Barack Obama campaigned for the presidency on the promise of extricating the U.S. from Iraq. He felt that other nations, especially in the Middle East, needed to take more responsibility for themselves. This change in U.S. foreign policy was precisely the opening Putin needed.
Strategic missteps by the United States allowed Russia to re-enter the Middle East for the first time in decades. These missteps included the Syrian civil war and Obama’s failure to act against al-Assad’s use of chemical weapons against his own people. Putin’s moves further complicated U.S. efforts in the Middle East and challenged America’s preeminence there.
Russia, with Iran’s help, has frustrated U.S. efforts in Syria. To Middle Eastern countries, Moscow now provides a credible alternative to the United States with its offer of arms sales and various economic deals. Russia has also outmaneuvered Washington by pulling Turkey away from the West and making inroads into Egypt.
Trump Has No Firm Middle East Strategy
Obama’s retrenchment polices and now Trump’s vague Syria and post-ISIS strategy have left many people in the Middle East wondering if they can really count on the United States. The Sunni nations are especially worried about an increasingly expansionist Iran. They are now looking to Russia as a viable alternative.
Even Israel, a staunch U.S. ally, is working with Putin. Israel’s goal is to keep the conflict in Syria from spilling over the border.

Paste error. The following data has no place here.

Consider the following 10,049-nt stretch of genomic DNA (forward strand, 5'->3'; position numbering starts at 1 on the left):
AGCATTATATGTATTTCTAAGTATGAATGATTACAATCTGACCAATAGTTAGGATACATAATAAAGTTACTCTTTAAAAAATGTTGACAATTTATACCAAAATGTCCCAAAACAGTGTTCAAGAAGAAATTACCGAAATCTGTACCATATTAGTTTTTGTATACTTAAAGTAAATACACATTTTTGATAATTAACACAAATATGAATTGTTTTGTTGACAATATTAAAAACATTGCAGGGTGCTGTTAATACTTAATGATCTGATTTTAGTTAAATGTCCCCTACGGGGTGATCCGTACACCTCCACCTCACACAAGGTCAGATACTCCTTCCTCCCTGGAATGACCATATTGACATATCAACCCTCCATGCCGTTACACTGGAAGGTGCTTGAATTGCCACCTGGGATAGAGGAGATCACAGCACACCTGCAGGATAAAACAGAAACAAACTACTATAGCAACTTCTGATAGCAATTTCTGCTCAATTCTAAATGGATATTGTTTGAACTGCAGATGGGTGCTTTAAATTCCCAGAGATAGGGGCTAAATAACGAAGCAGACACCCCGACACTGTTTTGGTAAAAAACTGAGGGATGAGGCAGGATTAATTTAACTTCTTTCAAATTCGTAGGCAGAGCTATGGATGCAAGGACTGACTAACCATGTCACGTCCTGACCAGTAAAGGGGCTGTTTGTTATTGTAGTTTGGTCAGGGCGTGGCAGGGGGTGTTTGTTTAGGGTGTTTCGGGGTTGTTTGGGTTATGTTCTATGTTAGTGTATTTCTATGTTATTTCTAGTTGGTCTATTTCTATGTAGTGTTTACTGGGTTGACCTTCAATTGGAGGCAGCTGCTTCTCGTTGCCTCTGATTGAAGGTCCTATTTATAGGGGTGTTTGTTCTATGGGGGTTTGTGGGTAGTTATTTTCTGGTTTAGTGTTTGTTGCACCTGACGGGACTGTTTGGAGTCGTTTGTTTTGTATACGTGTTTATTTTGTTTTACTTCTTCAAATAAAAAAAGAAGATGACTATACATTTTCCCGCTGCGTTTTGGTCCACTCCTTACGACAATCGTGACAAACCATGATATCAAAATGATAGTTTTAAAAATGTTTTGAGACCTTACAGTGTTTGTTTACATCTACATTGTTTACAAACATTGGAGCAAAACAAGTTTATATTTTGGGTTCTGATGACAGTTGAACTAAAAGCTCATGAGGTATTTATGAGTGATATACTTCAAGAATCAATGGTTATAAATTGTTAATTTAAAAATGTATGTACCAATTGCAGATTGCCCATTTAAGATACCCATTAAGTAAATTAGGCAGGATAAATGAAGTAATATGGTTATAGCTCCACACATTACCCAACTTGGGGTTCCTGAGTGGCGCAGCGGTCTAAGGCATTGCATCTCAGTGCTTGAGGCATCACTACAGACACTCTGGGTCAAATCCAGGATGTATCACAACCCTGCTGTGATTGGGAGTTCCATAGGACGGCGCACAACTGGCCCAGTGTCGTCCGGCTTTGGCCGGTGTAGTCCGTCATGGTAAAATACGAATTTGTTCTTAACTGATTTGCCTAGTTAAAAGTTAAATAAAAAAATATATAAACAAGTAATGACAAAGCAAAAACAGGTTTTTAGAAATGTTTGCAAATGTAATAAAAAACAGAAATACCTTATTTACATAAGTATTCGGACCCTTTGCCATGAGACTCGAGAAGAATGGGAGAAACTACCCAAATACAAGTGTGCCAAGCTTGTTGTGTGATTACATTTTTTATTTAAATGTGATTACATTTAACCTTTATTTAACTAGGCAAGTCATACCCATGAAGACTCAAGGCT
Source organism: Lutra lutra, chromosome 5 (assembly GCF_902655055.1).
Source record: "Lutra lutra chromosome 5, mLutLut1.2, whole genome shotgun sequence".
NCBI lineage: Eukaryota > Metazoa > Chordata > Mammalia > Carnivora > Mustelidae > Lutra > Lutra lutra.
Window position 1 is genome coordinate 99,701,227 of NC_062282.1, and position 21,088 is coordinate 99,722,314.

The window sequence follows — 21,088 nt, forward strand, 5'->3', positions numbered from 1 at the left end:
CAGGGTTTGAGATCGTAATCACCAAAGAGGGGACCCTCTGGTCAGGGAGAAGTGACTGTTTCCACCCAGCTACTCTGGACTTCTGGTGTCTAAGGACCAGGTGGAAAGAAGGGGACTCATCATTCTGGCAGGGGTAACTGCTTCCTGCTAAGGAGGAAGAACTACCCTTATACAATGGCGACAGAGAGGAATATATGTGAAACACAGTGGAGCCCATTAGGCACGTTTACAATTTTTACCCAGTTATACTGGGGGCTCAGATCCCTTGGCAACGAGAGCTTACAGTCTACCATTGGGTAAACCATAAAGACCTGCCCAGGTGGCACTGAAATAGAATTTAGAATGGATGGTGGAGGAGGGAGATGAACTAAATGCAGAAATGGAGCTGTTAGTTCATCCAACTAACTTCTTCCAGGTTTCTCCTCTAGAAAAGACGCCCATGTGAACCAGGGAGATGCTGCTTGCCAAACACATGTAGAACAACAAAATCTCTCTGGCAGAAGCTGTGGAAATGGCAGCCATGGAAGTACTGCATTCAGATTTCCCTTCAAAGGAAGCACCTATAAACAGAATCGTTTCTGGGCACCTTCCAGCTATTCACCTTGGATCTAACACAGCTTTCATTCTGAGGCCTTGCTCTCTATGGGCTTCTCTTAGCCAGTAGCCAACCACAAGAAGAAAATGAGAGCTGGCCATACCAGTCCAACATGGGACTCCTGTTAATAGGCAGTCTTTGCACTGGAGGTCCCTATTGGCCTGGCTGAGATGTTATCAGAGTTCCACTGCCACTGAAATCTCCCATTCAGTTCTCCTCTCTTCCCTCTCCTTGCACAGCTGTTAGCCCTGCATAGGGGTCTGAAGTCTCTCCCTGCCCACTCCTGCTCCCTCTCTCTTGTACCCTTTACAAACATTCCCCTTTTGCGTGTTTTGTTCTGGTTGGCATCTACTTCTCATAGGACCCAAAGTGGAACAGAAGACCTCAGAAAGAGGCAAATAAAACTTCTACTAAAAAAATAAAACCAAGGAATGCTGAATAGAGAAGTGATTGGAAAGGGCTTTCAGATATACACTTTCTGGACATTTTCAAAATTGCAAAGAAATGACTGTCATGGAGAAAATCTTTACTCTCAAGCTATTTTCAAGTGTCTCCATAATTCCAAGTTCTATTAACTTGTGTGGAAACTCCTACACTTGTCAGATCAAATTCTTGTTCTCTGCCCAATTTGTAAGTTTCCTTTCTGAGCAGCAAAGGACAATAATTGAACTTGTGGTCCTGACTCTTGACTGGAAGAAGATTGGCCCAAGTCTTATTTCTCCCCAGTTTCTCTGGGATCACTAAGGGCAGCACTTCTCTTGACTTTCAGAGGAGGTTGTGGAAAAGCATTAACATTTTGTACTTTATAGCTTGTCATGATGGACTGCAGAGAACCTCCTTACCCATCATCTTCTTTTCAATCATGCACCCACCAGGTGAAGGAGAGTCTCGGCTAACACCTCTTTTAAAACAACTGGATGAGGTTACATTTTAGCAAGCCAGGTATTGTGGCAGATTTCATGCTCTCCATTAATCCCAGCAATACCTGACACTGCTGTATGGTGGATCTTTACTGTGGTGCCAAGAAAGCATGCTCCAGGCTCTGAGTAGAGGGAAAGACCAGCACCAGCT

Much has changed in the Middle East over the past few years. The U.S. is now the world’s leading producer of petroleum, so oil-producing Gulf states are exploring other market options.
Middle Eastern leaders are looking to Moscow to ensure that global oil prices remain favorable to their interests. The Middle East oil producers and Russia are heavily dependent on oil prices remaining high.
Moscow now competes with the U.S. for regional preeminence in the Middle East. As a result, Washington must deal with Russia on any strategic decisions the U.S. makes.
How Should the US Counter Russian Attempts to Control the Middle East?
The United States should employ its traditional Middle East strategy: containing Iran, countering terrorists, ensuring Israel’s security and making sure no one country dominates the region. The one area that is easily fixable is the same one that drives U.S. allies to seeking Russian assistance – leadership and commitment.
The political dysfunction in Washington is not lost on our allies in the region. Once Democrats and Republicans could reach a consensus, but Middle East strategy has devolved into bitter partisan warfare.
Democrats want a much tougher stance on Russia, while Republican Trump has been soft on Putin in his rhetoric. As a result, we are left with partisan bickering that leaves U.S. allies nervous about Washington’s intentions.
To alleviate this nervousness, U.S. leaders need to display strong American resolve toward Russia and Iran. U.S. allies need to know that America will not “go gently” into the night, but is here to stay and help them.